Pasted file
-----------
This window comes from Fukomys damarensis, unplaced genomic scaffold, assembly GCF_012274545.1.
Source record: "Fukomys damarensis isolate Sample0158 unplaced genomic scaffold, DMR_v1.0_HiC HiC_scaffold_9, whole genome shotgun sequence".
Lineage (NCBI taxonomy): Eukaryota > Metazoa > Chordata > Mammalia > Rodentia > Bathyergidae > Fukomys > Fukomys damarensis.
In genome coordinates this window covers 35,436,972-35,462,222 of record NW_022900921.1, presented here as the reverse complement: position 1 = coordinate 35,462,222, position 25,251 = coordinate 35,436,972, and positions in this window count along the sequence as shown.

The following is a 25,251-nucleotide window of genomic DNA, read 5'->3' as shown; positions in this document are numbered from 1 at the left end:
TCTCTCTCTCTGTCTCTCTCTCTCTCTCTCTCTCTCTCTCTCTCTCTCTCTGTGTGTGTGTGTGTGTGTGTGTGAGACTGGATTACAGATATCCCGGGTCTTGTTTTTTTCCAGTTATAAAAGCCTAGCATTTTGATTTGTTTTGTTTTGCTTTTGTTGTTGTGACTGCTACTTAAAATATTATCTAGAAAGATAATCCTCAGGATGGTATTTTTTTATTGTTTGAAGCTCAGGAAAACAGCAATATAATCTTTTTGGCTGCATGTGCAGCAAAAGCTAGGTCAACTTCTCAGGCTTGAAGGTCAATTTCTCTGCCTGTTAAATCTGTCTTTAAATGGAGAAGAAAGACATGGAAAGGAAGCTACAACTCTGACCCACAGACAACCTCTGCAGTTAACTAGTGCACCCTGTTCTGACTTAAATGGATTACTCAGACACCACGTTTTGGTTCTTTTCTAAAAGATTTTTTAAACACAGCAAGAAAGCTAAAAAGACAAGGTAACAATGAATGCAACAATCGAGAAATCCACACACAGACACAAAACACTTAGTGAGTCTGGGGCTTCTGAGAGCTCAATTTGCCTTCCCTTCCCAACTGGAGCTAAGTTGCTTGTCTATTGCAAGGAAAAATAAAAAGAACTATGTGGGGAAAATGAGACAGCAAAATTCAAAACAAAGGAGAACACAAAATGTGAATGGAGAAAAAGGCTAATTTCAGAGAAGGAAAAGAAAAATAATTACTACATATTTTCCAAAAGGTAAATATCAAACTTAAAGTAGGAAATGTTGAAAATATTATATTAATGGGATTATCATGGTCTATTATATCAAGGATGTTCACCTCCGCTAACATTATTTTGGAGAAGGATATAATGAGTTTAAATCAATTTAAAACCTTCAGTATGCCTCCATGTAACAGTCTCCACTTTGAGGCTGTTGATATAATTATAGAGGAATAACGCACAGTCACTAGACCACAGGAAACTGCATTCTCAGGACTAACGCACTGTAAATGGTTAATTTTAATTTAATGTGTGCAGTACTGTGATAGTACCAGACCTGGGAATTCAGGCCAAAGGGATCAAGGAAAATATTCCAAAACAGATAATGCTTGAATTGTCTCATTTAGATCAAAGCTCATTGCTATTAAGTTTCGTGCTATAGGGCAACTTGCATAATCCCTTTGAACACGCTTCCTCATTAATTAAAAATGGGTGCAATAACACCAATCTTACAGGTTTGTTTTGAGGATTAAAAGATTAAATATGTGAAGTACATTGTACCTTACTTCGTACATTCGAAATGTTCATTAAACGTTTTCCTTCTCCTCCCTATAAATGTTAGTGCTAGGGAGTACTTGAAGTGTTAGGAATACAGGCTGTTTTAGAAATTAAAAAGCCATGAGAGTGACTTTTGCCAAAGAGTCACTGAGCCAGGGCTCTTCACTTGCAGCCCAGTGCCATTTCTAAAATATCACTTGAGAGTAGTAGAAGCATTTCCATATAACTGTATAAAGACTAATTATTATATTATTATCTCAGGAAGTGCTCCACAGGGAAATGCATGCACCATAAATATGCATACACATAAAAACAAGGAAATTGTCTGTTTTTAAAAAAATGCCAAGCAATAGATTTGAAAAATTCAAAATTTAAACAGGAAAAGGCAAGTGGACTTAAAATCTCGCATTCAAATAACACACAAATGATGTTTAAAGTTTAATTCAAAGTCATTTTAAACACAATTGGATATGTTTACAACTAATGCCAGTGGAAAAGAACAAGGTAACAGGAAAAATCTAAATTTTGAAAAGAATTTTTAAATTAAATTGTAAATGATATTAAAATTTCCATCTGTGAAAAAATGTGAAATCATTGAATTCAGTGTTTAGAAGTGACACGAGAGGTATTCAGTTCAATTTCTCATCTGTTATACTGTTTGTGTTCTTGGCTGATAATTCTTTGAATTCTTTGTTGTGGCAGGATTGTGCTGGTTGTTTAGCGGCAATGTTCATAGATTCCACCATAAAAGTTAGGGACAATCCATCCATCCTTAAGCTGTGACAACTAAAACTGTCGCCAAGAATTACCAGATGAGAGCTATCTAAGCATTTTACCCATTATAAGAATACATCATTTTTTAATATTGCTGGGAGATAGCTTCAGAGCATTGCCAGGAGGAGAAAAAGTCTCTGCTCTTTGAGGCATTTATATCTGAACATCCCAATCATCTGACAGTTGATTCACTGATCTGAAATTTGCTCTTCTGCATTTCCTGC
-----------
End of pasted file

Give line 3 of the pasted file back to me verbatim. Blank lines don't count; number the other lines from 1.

Lineage (NCBI taxonomy): Eukaryota > Metazoa > Chordata > Mammalia > Rodentia > Bathyergidae > Fukomys > Fukomys damarensis.